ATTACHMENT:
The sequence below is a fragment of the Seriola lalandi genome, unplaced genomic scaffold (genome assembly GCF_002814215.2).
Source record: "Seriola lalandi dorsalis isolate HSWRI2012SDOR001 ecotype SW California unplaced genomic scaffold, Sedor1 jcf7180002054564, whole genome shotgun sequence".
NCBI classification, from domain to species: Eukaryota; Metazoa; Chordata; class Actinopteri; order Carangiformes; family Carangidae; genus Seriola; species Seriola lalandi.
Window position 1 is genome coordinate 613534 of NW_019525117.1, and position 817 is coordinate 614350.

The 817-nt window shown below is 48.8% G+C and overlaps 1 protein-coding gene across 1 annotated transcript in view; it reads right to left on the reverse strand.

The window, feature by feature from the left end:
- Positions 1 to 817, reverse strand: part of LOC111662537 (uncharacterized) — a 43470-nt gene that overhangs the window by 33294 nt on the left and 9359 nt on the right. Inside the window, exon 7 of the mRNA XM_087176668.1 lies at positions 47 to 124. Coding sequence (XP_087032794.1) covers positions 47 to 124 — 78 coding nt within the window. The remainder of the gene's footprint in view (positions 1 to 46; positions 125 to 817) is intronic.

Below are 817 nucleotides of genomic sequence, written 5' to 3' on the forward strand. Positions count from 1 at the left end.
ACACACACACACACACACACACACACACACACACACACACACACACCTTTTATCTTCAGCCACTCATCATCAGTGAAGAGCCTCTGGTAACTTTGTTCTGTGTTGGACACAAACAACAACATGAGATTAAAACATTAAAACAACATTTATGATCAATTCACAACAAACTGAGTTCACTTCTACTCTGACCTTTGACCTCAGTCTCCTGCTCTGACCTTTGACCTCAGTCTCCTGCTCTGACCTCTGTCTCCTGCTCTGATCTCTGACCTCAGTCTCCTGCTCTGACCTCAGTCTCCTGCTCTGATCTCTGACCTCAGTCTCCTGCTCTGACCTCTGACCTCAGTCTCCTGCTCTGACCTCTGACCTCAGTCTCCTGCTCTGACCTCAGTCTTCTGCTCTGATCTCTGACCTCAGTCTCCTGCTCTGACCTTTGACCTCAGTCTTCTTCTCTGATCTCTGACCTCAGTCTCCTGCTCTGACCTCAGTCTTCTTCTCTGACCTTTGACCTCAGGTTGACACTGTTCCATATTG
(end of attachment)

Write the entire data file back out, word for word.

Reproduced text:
The sequence below is a fragment of the Seriola lalandi genome, unplaced genomic scaffold (genome assembly GCF_002814215.2).
Source record: "Seriola lalandi dorsalis isolate HSWRI2012SDOR001 ecotype SW California unplaced genomic scaffold, Sedor1 jcf7180002054564, whole genome shotgun sequence".
NCBI classification, from domain to species: Eukaryota; Metazoa; Chordata; class Actinopteri; order Carangiformes; family Carangidae; genus Seriola; species Seriola lalandi.
Window position 1 is genome coordinate 613534 of NW_019525117.1, and position 817 is coordinate 614350.

The 817-nt window shown below is 48.8% G+C and overlaps 1 protein-coding gene across 1 annotated transcript in view; it reads right to left on the reverse strand.

The window, feature by feature from the left end:
- Positions 1 to 817, reverse strand: part of LOC111662537 (uncharacterized) — a 43470-nt gene that overhangs the window by 33294 nt on the left and 9359 nt on the right. Inside the window, exon 7 of the mRNA XM_087176668.1 lies at positions 47 to 124. Coding sequence (XP_087032794.1) covers positions 47 to 124 — 78 coding nt within the window. The remainder of the gene's footprint in view (positions 1 to 46; positions 125 to 817) is intronic.

Below are 817 nucleotides of genomic sequence, written 5' to 3' on the forward strand. Positions count from 1 at the left end.
ACACACACACACACACACACACACACACACACACACACACACACACCTTTTATCTTCAGCCACTCATCATCAGTGAAGAGCCTCTGGTAACTTTGTTCTGTGTTGGACACAAACAACAACATGAGATTAAAACATTAAAACAACATTTATGATCAATTCACAACAAACTGAGTTCACTTCTACTCTGACCTTTGACCTCAGTCTCCTGCTCTGACCTTTGACCTCAGTCTCCTGCTCTGACCTCTGTCTCCTGCTCTGATCTCTGACCTCAGTCTCCTGCTCTGACCTCAGTCTCCTGCTCTGATCTCTGACCTCAGTCTCCTGCTCTGACCTCTGACCTCAGTCTCCTGCTCTGACCTCTGACCTCAGTCTCCTGCTCTGACCTCAGTCTTCTGCTCTGATCTCTGACCTCAGTCTCCTGCTCTGACCTTTGACCTCAGTCTTCTTCTCTGATCTCTGACCTCAGTCTCCTGCTCTGACCTCAGTCTTCTTCTCTGACCTTTGACCTCAGGTTGACACTGTTCCATATTG